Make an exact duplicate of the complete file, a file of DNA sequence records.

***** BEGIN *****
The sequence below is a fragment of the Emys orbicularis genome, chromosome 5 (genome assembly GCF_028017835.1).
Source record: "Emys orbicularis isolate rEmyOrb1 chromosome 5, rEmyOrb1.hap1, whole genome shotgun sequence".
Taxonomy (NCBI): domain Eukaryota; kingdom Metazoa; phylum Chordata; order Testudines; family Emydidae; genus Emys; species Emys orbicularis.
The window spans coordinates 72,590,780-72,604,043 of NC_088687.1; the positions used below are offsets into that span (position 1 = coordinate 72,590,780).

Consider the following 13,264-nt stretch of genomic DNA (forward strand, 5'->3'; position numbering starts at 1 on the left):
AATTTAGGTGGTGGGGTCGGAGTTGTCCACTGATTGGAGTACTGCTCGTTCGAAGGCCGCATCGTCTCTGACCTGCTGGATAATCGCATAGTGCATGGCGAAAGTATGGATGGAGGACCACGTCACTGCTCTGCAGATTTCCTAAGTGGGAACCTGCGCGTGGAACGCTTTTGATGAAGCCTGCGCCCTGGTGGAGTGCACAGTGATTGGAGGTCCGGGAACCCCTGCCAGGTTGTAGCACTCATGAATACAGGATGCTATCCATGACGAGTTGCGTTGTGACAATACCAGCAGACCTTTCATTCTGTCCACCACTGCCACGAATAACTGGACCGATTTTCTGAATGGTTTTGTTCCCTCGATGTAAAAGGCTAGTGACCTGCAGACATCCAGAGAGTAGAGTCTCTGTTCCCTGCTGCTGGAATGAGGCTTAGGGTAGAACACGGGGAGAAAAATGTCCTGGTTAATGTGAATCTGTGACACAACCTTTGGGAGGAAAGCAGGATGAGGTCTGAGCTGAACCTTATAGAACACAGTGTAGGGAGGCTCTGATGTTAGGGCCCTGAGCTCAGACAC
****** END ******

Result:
The sequence below is a fragment of the Emys orbicularis genome, chromosome 5 (genome assembly GCF_028017835.1).
Source record: "Emys orbicularis isolate rEmyOrb1 chromosome 5, rEmyOrb1.hap1, whole genome shotgun sequence".
Taxonomy (NCBI): domain Eukaryota; kingdom Metazoa; phylum Chordata; order Testudines; family Emydidae; genus Emys; species Emys orbicularis.
The window spans coordinates 72,590,780-72,604,043 of NC_088687.1; the positions used below are offsets into that span (position 1 = coordinate 72,590,780).

Consider the following 13,264-nt stretch of genomic DNA (forward strand, 5'->3'; position numbering starts at 1 on the left):
AATTTAGGTGGTGGGGTCGGAGTTGTCCACTGATTGGAGTACTGCTCGTTCGAAGGCCGCATCGTCTCTGACCTGCTGGATAATCGCATAGTGCATGGCGAAAGTATGGATGGAGGACCACGTCACTGCTCTGCAGATTTCCTAAGTGGGAACCTGCGCGTGGAACGCTTTTGATGAAGCCTGCGCCCTGGTGGAGTGCACAGTGATTGGAGGTCCGGGAACCCCTGCCAGGTTGTAGCACTCATGAATACAGGATGCTATCCATGACGAGTTGCGTTGTGACAATACCAGCAGACCTTTCATTCTGTCCACCACTGCCACGAATAACTGGACCGATTTTCTGAATGGTTTTGTTCCCTCGATGTAAAAGGCTAGTGACCTGCAGACATCCAGAGAGTAGAGTCTCTGTTCCCTGCTGCTGGAATGAGGCTTAGGGTAGAACACGGGGAGAAAAATGTCCTGGTTAATGTGAATCTGTGACACAACCTTTGGGAGGAAAGCAGGATGAGGTCTGAGCTGAACCTTATAGAACACAGTGTAGGGAGGCTCTGATGTTAGGGCCCTGAGCTCAGACAC